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City bike reuse program distributes over 400 donated bikes a year

'It’s an ongoing and pretty successful program that takes care of itself in a number of ways'
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A staff member organizes donated bikes for the ReCycle Bike Reuse Program. Supplied photo

A city program that reuses and recycles unwanted bicycles is giving out over 400 free bikes a year.

Those looking for a new, used set of wheels should consider checking out the City of Guelph’s ReCycle Bike Reuse Program.

Through the ReCycle Bike Reuse Program, residents can either donate a working bike, or pick up a bike for free at the Waste Resource Innovation Centre. Being open year-round, the program aims to reduce waste and extend the life of the bikes.

“We’re really pleased to offer this service to the city for no cost and hope that people will consider participating," said Heather Yates, supervisor of environmental programs at the City of Guelph.

“We’re always so thrilled that people would consider donating their bike as opposed to looking to waste that."

Created by a city staff member in 2012, Yates explains the program has seen between 400 to 500 donated bikes go to residents each year.

“It’s an ongoing and pretty successful program that takes care of itself in a number of ways,” she said.

The program was put on hold when the pandemic hit in 2020, but has since reopened.

Yates estimates around 400 bikes were donated and given out in 2020 compared to 487 bikes in 2019.

“If we’re thinking about 2019 compared to 2020, we’re kind of on par based on what’s available,” said Yates.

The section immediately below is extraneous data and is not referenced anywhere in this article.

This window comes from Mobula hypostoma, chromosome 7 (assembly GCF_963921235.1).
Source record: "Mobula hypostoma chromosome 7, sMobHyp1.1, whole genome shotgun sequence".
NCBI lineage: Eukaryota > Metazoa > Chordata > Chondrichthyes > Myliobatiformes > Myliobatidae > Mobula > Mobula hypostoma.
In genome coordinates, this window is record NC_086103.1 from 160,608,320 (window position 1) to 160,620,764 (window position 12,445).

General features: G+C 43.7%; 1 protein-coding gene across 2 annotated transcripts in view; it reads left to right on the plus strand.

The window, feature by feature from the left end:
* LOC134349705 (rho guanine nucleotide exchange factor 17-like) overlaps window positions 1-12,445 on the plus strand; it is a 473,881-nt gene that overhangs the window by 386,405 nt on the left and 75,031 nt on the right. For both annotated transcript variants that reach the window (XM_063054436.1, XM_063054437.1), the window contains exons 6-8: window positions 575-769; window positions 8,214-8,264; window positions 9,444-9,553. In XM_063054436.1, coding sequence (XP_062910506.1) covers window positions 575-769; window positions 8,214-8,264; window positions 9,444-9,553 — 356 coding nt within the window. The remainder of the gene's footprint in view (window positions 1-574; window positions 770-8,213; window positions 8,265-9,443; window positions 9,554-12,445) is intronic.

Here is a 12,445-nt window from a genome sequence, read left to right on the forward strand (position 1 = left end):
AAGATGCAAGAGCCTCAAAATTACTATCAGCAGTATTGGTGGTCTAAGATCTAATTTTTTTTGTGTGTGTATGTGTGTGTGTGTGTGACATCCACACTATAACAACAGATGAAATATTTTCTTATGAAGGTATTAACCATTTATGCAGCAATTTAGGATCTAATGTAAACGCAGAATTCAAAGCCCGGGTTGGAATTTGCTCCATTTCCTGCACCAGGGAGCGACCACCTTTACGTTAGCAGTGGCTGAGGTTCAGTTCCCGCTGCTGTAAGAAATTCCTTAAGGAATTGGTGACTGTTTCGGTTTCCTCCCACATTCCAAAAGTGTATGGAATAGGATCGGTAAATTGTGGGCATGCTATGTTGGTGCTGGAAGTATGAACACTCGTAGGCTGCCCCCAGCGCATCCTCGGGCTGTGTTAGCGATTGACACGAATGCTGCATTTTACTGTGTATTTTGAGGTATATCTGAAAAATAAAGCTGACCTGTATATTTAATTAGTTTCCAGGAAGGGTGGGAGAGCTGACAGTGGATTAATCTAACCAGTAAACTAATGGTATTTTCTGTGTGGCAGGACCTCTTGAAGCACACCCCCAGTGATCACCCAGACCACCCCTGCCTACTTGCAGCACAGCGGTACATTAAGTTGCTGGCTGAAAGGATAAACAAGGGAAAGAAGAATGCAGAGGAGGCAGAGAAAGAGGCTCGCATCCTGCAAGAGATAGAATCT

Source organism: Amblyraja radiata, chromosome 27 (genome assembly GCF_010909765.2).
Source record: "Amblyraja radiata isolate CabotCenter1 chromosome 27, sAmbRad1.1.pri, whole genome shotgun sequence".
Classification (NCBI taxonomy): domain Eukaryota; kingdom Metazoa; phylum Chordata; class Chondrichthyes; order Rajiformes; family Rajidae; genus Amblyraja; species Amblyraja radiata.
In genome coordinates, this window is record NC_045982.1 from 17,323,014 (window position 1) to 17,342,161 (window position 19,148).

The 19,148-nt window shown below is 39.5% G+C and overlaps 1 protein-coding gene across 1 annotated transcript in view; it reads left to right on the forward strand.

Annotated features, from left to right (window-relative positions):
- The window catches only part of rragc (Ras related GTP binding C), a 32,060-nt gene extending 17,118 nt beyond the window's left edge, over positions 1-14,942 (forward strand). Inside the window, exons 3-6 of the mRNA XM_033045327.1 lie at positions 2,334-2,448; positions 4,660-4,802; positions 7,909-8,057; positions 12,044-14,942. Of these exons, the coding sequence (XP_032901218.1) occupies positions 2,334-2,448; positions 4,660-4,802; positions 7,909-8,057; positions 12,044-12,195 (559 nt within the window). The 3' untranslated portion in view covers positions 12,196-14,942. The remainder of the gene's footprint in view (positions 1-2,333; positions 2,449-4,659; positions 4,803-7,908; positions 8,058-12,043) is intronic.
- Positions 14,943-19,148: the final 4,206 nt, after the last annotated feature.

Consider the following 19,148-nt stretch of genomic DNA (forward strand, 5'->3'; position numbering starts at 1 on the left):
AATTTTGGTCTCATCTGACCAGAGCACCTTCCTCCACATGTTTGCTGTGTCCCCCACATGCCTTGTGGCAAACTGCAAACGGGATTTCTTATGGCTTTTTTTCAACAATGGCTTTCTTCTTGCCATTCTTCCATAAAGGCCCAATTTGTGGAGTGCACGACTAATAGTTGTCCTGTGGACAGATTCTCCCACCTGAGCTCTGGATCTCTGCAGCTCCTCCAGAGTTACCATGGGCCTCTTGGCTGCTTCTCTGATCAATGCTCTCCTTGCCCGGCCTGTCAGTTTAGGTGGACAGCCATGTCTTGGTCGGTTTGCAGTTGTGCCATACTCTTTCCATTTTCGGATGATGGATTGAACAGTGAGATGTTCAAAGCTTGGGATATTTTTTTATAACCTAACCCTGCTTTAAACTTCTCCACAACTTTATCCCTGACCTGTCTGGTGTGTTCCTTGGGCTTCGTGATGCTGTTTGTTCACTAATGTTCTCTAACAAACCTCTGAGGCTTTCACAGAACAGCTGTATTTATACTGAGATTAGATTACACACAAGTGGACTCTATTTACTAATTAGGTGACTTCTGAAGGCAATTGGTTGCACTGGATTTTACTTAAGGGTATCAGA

With a demand for bikes rising across Canada, Yates mentions people in need of transit in Guelph always benefited from using this type of program.

“As our understanding of COVID has changed, people are feeling more comfortable again with reused goods,” she said, “Even before the pandemic, we’ve always had more people looking for bikes than the donation of bikes that were available on site."

“For Guelph, those donated bikes make a difference to some people, even for just regular transportation."

Yates adds the community has been very generous in contributing to the program over the years. Residents can pick up a bike anytime throughout the year.

“I was at the public drop-off a few weeks ago and there were three or four bikes there that people were ... just taking turns, taking a look at what is there," she said.

When picking up a free bike from the program, Yates explains the city will need people to sign a waiver prior to the exchange to confirm they won't sell the bike.

Residents who are getting rid of an old bike can drop it off for free at the Waste Resource Innovation Centre. Those who are not able to drop off an old bike can arrange for a large item pick-up with the city on its website.

"We're just trying to facilitate a goods exchange in a meaningful way that can help the community," said Yates.

While the City of Guelph is only accepting working bikes for the program, residents are still encouraged to bring in broken bikes. The city will either recycle the metal parts of these bikes, or team up with a local non-profit to fix them.

“To repair and refurbish some of the unusable bikes that might come through these streams as well, especially knowing the demand right now,” she said.



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Ariel Deutschmann

About the Author: Ariel Deutschmann

Ariel Deutschmann is a feature writer and reporter who covers community events, businesses, social initiatives, human interest stories and more involving Guelph and Wellington County
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